The problem with laws aimed at preventing drunk driving is that they are written by sober people. If Mothers Against Drunk Drivers (MADD) thinks that installing alcohol sensors will prevent drunks from driving, they simply are not aware of the lengths that drunks will go to drive; they will simply get a sober person to ‘blow’ for them—I know, I’ve seen it when I was a cab driver sitting on Ballard Avenue at the 2:00 AM bar rush.
MADD has worked to make the penalties more severe and to some extent this worked. But now that is acknowledged to have limits. If you have lost your job, your spouse and maybe your children, jail and financial penalties are not that big of a deal. In fact, that ‘one day in jail’ is really nothing but a source of a couple of good stories. Guys at the bar will buy you a drink to hear again about your night in jail. Again, as a cab driver I used to pick up the guys from jail and they were laughing about it.
Making the penalties worse won’t work. First, juries will balk at putting people away for long periods for doing something that many of them have done on occasion. Second, as a taxpayer, I am not too thrilled with paying to incarcerate anyone for too long.
But there is a solution: take the vehicle. First offense, six months; second, a year and the third, forever. Locking up a vehicle is not very expensive for the taxpayer but very expensive for most drunks.
There are numerous arguments against such an approach and they are all bogus:
Many families have more than one car (actually, most do.); the convicted drunk will merely switch to another car. Try explaining to your spouse why they have to carpool and are greatly inconvenienced. Right after finishing reading this letter, try calmly walking into the living room and announce that you think that the family ought to ‘give up a car’.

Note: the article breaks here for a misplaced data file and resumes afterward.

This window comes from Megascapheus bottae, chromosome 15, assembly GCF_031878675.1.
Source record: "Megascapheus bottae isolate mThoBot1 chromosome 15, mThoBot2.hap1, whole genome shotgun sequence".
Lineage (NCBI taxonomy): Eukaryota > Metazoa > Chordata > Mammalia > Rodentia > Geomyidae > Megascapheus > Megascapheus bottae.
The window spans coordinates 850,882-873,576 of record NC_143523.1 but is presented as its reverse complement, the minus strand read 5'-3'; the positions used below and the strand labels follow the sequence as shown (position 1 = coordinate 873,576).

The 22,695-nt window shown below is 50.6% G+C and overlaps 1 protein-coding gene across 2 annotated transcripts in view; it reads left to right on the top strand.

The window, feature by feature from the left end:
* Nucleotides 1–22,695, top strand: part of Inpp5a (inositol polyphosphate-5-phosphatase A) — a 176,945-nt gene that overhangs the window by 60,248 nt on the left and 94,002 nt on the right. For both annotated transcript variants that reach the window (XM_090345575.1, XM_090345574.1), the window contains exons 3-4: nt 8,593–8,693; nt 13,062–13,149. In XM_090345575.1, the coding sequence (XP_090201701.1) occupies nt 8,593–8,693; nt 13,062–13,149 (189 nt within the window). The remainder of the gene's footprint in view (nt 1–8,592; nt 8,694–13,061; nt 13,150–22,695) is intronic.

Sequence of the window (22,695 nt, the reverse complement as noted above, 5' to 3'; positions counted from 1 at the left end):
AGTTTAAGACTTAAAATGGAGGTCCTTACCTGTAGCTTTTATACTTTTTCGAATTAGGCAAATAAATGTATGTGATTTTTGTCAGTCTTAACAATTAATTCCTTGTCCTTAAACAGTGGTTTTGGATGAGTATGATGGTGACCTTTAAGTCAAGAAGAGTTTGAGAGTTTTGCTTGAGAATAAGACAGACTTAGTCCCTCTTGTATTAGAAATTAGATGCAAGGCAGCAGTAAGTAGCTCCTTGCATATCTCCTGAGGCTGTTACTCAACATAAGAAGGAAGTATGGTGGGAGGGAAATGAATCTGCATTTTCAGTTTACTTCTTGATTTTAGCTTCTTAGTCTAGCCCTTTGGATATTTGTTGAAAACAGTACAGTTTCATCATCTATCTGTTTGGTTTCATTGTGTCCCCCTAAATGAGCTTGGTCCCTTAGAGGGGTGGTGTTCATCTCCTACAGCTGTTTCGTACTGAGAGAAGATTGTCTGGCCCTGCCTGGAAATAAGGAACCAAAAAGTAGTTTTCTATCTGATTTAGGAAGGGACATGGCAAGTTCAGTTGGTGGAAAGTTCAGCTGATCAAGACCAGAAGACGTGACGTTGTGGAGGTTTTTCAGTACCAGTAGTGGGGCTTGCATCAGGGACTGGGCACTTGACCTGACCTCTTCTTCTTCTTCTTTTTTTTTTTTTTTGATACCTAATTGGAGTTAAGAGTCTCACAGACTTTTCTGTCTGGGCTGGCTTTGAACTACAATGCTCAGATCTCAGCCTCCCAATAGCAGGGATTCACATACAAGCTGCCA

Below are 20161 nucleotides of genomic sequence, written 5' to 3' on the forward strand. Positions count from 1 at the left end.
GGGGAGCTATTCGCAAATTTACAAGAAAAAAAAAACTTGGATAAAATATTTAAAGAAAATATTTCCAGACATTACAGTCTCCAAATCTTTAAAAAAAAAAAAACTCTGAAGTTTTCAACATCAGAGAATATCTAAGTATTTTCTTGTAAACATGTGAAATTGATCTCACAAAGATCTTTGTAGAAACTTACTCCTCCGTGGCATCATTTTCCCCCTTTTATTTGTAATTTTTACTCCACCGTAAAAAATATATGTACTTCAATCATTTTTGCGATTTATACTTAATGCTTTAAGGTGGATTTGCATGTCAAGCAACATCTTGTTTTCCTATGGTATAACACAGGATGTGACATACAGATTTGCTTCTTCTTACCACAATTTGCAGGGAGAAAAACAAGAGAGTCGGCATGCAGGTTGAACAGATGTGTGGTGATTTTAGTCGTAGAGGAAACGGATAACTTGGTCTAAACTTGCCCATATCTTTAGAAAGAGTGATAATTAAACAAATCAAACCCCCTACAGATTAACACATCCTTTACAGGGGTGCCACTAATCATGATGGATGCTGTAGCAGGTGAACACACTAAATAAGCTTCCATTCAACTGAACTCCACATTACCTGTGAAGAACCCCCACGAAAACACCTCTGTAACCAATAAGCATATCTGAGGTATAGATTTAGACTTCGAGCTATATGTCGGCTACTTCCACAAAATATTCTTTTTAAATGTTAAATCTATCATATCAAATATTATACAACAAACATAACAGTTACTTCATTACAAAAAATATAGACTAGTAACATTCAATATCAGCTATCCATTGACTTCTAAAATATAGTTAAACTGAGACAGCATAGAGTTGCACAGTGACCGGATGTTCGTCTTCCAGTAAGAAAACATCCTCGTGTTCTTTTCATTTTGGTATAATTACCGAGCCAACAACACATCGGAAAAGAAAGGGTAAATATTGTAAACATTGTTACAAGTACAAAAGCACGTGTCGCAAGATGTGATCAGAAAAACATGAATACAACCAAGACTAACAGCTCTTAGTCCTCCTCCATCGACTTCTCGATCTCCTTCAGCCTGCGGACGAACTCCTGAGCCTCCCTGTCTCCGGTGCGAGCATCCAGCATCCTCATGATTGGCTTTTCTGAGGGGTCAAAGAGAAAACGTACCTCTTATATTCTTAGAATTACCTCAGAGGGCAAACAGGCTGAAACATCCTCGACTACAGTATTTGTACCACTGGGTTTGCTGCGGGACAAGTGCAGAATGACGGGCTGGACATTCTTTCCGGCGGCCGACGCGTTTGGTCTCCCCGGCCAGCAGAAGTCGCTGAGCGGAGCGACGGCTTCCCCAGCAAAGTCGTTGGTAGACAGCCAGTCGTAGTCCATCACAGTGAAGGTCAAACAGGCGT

The drunk will go out and buy another junker car. True, but that will get old real fast. And frankly, I doubt if most people would finance you if, the next time, the vehicle may be seized forever.
Drunks will borrow someone else’s car. That’s why we seize the vehicle. The law should apply whoever owns the vehicle whether it is yours, your mother’s, or a cab, bus or delivery van. You’re drunk, the vehicle is ours. I have been a professional driver for twenty years and in all of that time, I never saw a breathalyzer in any shop that I drove out of.
By confiscating the vehicles, we will have a law—not aimed at drunks (alcohol first effects your judgment)—but aimed at the people that can actually do some good. Sober friends, bartenders and others will take your keys. The drinker will argue about it, fight it but the next morning they will come and thank the person who took the keys. They saved their car.
While we are at it, we need to video tape the arrest. When this was done in one Midwest state, and the conviction rate went up to over 90%.
We need to become serious in this effort to stop drunk driving. Confiscation is aimed at the one person that can stop the drunk driving—the sober friend. Losing a car is enough of an incentive that anyone would step in and stop the drunk from driving.